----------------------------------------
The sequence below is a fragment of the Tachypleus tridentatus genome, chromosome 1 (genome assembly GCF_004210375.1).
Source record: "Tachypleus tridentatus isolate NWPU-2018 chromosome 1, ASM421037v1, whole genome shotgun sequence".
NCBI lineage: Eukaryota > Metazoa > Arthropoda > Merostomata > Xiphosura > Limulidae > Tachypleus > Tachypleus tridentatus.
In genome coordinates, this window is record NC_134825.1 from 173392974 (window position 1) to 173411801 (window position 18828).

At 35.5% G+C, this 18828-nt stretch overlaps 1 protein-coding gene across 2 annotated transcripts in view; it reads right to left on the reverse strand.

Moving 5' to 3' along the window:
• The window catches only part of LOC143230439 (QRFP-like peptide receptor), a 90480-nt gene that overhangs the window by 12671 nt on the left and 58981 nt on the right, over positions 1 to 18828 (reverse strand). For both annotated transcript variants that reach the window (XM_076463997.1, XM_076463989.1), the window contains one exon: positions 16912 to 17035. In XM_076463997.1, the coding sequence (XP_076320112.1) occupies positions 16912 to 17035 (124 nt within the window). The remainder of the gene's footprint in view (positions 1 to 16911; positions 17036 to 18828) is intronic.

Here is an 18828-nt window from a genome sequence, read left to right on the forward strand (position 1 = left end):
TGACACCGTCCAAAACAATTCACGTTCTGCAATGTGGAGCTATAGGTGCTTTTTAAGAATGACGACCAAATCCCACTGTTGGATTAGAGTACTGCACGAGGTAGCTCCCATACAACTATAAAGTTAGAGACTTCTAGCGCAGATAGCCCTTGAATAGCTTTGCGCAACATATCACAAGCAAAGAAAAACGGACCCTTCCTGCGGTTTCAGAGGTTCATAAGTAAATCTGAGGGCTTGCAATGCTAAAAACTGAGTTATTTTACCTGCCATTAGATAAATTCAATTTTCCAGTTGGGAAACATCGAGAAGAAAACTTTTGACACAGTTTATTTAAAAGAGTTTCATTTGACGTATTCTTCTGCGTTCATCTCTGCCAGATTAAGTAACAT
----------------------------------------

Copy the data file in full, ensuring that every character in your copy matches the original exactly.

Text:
The sequence below is a fragment of the Tachypleus tridentatus genome, chromosome 1 (genome assembly GCF_004210375.1).
Source record: "Tachypleus tridentatus isolate NWPU-2018 chromosome 1, ASM421037v1, whole genome shotgun sequence".
NCBI lineage: Eukaryota > Metazoa > Arthropoda > Merostomata > Xiphosura > Limulidae > Tachypleus > Tachypleus tridentatus.
In genome coordinates, this window is record NC_134825.1 from 173392974 (window position 1) to 173411801 (window position 18828).

At 35.5% G+C, this 18828-nt stretch overlaps 1 protein-coding gene across 2 annotated transcripts in view; it reads right to left on the reverse strand.

Moving 5' to 3' along the window:
• The window catches only part of LOC143230439 (QRFP-like peptide receptor), a 90480-nt gene that overhangs the window by 12671 nt on the left and 58981 nt on the right, over positions 1 to 18828 (reverse strand). For both annotated transcript variants that reach the window (XM_076463997.1, XM_076463989.1), the window contains one exon: positions 16912 to 17035. In XM_076463997.1, the coding sequence (XP_076320112.1) occupies positions 16912 to 17035 (124 nt within the window). The remainder of the gene's footprint in view (positions 1 to 16911; positions 17036 to 18828) is intronic.

Here is an 18828-nt window from a genome sequence, read left to right on the forward strand (position 1 = left end):
TGACACCGTCCAAAACAATTCACGTTCTGCAATGTGGAGCTATAGGTGCTTTTTAAGAATGACGACCAAATCCCACTGTTGGATTAGAGTACTGCACGAGGTAGCTCCCATACAACTATAAAGTTAGAGACTTCTAGCGCAGATAGCCCTTGAATAGCTTTGCGCAACATATCACAAGCAAAGAAAAACGGACCCTTCCTGCGGTTTCAGAGGTTCATAAGTAAATCTGAGGGCTTGCAATGCTAAAAACTGAGTTATTTTACCTGCCATTAGATAAATTCAATTTTCCAGTTGGGAAACATCGAGAAGAAAACTTTTGACACAGTTTATTTAAAAGAGTTTCATTTGACGTATTCTTCTGCGTTCATCTCTGCCAGATTAAGTAACAT